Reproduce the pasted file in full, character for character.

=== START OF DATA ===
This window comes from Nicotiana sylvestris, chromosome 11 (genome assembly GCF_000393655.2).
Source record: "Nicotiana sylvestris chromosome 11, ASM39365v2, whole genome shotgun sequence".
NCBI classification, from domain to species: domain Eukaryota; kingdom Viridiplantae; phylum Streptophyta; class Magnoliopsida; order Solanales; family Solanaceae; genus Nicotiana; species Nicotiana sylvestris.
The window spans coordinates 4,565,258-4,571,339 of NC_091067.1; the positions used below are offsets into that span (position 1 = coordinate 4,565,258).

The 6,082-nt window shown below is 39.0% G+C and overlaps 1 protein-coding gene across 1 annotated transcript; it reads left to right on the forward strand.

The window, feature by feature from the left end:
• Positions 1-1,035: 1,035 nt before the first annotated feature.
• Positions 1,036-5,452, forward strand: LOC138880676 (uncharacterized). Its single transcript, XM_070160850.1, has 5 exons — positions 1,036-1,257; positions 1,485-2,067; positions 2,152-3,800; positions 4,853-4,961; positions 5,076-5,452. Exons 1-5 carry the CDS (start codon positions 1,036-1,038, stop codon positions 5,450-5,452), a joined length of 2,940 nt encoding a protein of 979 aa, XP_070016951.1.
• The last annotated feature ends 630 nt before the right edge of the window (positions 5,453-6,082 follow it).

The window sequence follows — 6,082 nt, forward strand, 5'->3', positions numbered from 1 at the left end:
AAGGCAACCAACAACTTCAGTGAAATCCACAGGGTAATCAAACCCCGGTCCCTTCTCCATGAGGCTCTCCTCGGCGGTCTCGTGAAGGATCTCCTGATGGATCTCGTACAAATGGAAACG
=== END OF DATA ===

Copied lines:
This window comes from Nicotiana sylvestris, chromosome 11 (genome assembly GCF_000393655.2).
Source record: "Nicotiana sylvestris chromosome 11, ASM39365v2, whole genome shotgun sequence".
NCBI classification, from domain to species: domain Eukaryota; kingdom Viridiplantae; phylum Streptophyta; class Magnoliopsida; order Solanales; family Solanaceae; genus Nicotiana; species Nicotiana sylvestris.
The window spans coordinates 4,565,258-4,571,339 of NC_091067.1; the positions used below are offsets into that span (position 1 = coordinate 4,565,258).

The 6,082-nt window shown below is 39.0% G+C and overlaps 1 protein-coding gene across 1 annotated transcript; it reads left to right on the forward strand.

The window, feature by feature from the left end:
• Positions 1-1,035: 1,035 nt before the first annotated feature.
• Positions 1,036-5,452, forward strand: LOC138880676 (uncharacterized). Its single transcript, XM_070160850.1, has 5 exons — positions 1,036-1,257; positions 1,485-2,067; positions 2,152-3,800; positions 4,853-4,961; positions 5,076-5,452. Exons 1-5 carry the CDS (start codon positions 1,036-1,038, stop codon positions 5,450-5,452), a joined length of 2,940 nt encoding a protein of 979 aa, XP_070016951.1.
• The last annotated feature ends 630 nt before the right edge of the window (positions 5,453-6,082 follow it).

The window sequence follows — 6,082 nt, forward strand, 5'->3', positions numbered from 1 at the left end:
AAGGCAACCAACAACTTCAGTGAAATCCACAGGGTAATCAAACCCCGGTCCCTTCTCCATGAGGCTCTCCTCGGCGGTCTCGTGAAGGATCTCCTGATGGATCTCGTACAAATGGAAACG